“I heard it over the radio and wrote down the number”

Makambako 2

A radio programme she listened to made it possible for Iniki Kinyamagoha of Makambako, Njombe to access legal aid and eventually reclaim land that her brothers had unlawfully taken away from her and intended to sell.

To ensure LSF’s Access to Justice Program reaches every corner of this vast country, towards the end of 2019, the organization sought to employ an additional channel through which to reach more people more effectively.

With thousands of people everywhere seeking legal redress and daily realizing their own need for legal empowerment, getting onto the airwaves was always one of the most effective means for reaching the masses.

Since then the good, old radio has become a permanent tool for outreach and to enable its use community radio stations across the country have become LSF’s vital partners.

To date LSF has access to up to 30 community radio stations which provide an essential connection between rural communities and the outside world, and more importantly they act as highly useful information points including for legal education, particularly in areas that pause geographical challenges.

With some 4,000 paralegals operating in 170 districts and administrative councils,  hundreds of thousands of everyday people, in particular women, who face everyday problems routinely benefit from legal aid and education.

Depending on the circumstances of a particular area, paralegals apply a variety of means through which they avail legal services; from village gatherings, home visits, public events including commemorative days to visits to markets, they make huge efforts to reach people who would otherwise not benefit from these crucial services.

LSF’s internal data shows that, on average across the country 65,000 people have access to legal aid services annually, of whom 61% are women, and over 4 million people have been reached through legal education alone, 54% of whom are women.


This investment in radio use provides paralegals with additional platform to empower millions of ordinary citizens through dedicated radio segments, live interviews, on-air question and answer sessions, and other targeted messages, all aimed at ensuring everyday justice reaches the everyday person, who is often overwhelmed with everyday legal problems.


It was by way of a radio program that Iniki Kinyamagoha, a physically-disabled woman in her sixties, eventually received legal aid. On a cold morning in Makambako, Njombe, we were led by Justina Mengele, a locally-based paralegal to Iniki’s home, and afterwards to her small outlet from which she knits woolen sweaters.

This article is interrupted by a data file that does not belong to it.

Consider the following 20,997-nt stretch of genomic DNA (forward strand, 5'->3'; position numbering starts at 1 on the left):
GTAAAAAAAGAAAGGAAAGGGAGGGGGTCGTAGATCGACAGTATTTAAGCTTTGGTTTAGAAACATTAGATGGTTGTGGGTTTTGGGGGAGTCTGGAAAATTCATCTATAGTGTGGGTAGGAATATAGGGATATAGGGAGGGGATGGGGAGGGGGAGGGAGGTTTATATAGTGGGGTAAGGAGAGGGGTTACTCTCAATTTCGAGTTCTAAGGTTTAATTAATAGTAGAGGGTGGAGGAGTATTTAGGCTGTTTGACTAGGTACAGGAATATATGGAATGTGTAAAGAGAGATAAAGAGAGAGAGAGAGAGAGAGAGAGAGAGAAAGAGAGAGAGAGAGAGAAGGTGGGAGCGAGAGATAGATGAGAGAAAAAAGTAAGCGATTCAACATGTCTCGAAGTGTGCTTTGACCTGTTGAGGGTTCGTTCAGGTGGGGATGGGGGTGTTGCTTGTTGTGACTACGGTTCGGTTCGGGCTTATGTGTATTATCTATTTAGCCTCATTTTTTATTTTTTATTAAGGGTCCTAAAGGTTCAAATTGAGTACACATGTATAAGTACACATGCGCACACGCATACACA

After helping her out of wheelchair, she sat on behind her knitting machine and briefly demonstrated to us how it functions.


“This is my mainstay and it’s what enables me to put food on my table and pay my rent,” she told us in a humble voice.


Iniki is oldest of four siblings and she said, her parents brought them up well and before they died, they left her land on which to grow crops and support herself especially due to her disability.


Trouble began almost immediately after the passing of her parents, she said. “I asked my younger brothers to help find someone interested in renting land for cultivation so that I could earn some money from it; they did find such a person, but instead they kept the money and eventually sold some of my land,” Iniki told us,


“I reported the matter to our local government office, and when the older of the two was called in, he claimed our parents left the land to him and not me. This situation caused a protracted war of words among us,” she adds.

Ice FM, a local radio station regularly features Makambako-based paralegals on their weekly programs, and one afternoon as Iniki worked her machine, while her handheld radio was on, she heard an interview and discussions on a broad variety of everyday legal issues.


At the end of the program, the host put out a number through which the public could contact the paralegals. “I called the number and they called me back, but when I told them that I needed to visit their office, they asked where I was and when I directed them they told me they would come to me, which they did that very day. From that point they took up my case right through my ward office, and when my younger brother was summoned, after a prolonged game of chicken, he eventually confessed his errant ways and released the land to me;


“It had dawned upon him that, serious consequences weren’t very far from him. Getting help from the paralegals, sped up the entire process. With my land back in my possession, I hire casual labourers to cultivate it, because obviously I’m not as mobile as everyone else, and I grow corn and beans to enable me to afford my needs,” Iniki explained to us.

Paralegal Justina Mengele making a point about this story, highlighted the need for the broader society to respect and protect the rights of people with disabilities, and not to turn them into victims of their disadvantages, as was the case in Iniki’s tale.

“I urge respect for human rights including the rights of women with disabilities to improve their own economic situations, as opposed to building walls against them, and confining them to poverty because they can’t defend themselves as easily as everyone else. The rights of every individual matter equally,” she added.


This interesting encounter with radio outreach illustrates the expanding parameter of legal aid and education, more crucially how quickly help can reach people in need of legal solutions.


This ordinary but reliable tool continues to ensure people of all calibres can access justice, thus reinforcing the need for sustainable legal services that LSF’s Access to Justice Program is designed to respond to across the country.

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